Again, NDDC scholars hold protest in UK over non-payment of bursaries

AGAIN, students on scholarship for foreign studies financed by the Niger Delta Development Commission are protesting the non-payment of their tuition fees and stipends by the commission.

The protesting students gathered at the Nigerian High Commission in the United Kingdom on Thursday with placards demanding their payment.

The students who identified themselves as 94 students of the 2018 batch were seen protesting against batch payment of tuition fees by the commission.

“We are saying no to batch payments, we are all beneficiaries and should be treated equally,” one of their placards read.

NDDC Protest
NDDC scholars protest at the Nigeria High Commission in the UK.
PhotoCredit: Sahara Reporters

The students had in a statement said the management of the commission deliberately excluded their names from the previous payment of the scholarship.

“The NDDC selectively handpicked those it paid without any defined criteria and is refusing to pay fees, grants, and upkeep of 2018 scholars for no justifiable reason whatsoever,” the students reportedly said.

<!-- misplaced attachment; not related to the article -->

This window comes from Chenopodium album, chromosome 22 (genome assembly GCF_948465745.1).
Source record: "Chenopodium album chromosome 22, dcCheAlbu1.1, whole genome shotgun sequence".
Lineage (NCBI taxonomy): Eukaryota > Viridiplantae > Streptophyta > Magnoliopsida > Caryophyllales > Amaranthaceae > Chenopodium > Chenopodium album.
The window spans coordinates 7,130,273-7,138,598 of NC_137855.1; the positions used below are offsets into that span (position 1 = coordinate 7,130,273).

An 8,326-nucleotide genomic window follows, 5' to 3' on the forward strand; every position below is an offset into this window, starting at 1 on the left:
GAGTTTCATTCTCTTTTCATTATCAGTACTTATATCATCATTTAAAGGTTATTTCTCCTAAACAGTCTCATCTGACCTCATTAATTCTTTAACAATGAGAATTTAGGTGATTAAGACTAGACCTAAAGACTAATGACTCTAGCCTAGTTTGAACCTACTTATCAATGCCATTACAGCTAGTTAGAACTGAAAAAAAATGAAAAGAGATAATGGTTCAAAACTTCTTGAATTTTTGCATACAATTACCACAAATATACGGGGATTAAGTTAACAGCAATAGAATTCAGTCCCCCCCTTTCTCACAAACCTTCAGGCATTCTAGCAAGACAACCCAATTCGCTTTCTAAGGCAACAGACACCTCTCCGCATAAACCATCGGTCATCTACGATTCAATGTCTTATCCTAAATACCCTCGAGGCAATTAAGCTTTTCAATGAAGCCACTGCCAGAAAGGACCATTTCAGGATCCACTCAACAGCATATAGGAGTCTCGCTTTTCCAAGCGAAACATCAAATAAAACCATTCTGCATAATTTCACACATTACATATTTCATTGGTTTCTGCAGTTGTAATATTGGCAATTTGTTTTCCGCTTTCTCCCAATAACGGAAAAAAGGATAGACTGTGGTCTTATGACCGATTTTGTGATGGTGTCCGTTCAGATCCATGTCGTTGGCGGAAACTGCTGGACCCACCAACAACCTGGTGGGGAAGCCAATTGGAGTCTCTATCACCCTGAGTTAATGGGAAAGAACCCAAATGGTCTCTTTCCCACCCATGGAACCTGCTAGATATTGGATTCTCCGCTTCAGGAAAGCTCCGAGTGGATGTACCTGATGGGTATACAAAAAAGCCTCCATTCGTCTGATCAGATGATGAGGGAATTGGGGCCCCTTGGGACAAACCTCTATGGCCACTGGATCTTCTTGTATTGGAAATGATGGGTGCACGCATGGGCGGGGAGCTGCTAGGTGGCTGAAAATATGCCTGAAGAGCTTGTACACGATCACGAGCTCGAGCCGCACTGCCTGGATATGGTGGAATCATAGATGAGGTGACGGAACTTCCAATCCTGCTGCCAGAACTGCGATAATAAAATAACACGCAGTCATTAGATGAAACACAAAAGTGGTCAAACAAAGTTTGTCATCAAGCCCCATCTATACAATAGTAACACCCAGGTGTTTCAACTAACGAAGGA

According to them, the upkeep and fees of the scholars have been traditionally paid as they are incurred.

“This came as a rude shock to us because historically, the NDDC had always paid the fees and upkeep of scholars in the order in which they were incurred, that is, from the earliest to the latest,” the statement read.

Charles Odili, the NDDC spokesperson reportedly said the students are part of “powerful individuals who are part of the systemic corruption uncovered” by the commission’s interim management.

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“In 2018, the Commission paid a total of $900,000.00 (Nine hundred Thousand Dollars) only to cover the Commission’s obligations to its scholars.



    “In 2019, the amount paid rose to a total of $3.5million (Three million, Five Hundred Thousand Dollars) only. Recently, the IMC paid out a total of $5.99m (Five Million, Nine Hundred and Ninety Thousand Dollars) to cover all the verified obligations to our scholars.

    “Now, there is a demand for an additional payment of $3million (Three Million Dollars), bringing the total to an alarming $9million (Nine Million Dollars),” Odili said.

    In August, Odili had said the students, who recently staged a protest at the Nigerian High Commission in London, would receive their money.

    He stated that the delay in payment was due to the sudden death of the former Acting Executive Director, Finance and Administration, Ibanga Etang, in May.

    Lukman Abolade is an Investigative reporter with The ICIR. Reach out to him via [email protected], on twitter @AboladeLAA and FB @Correction94

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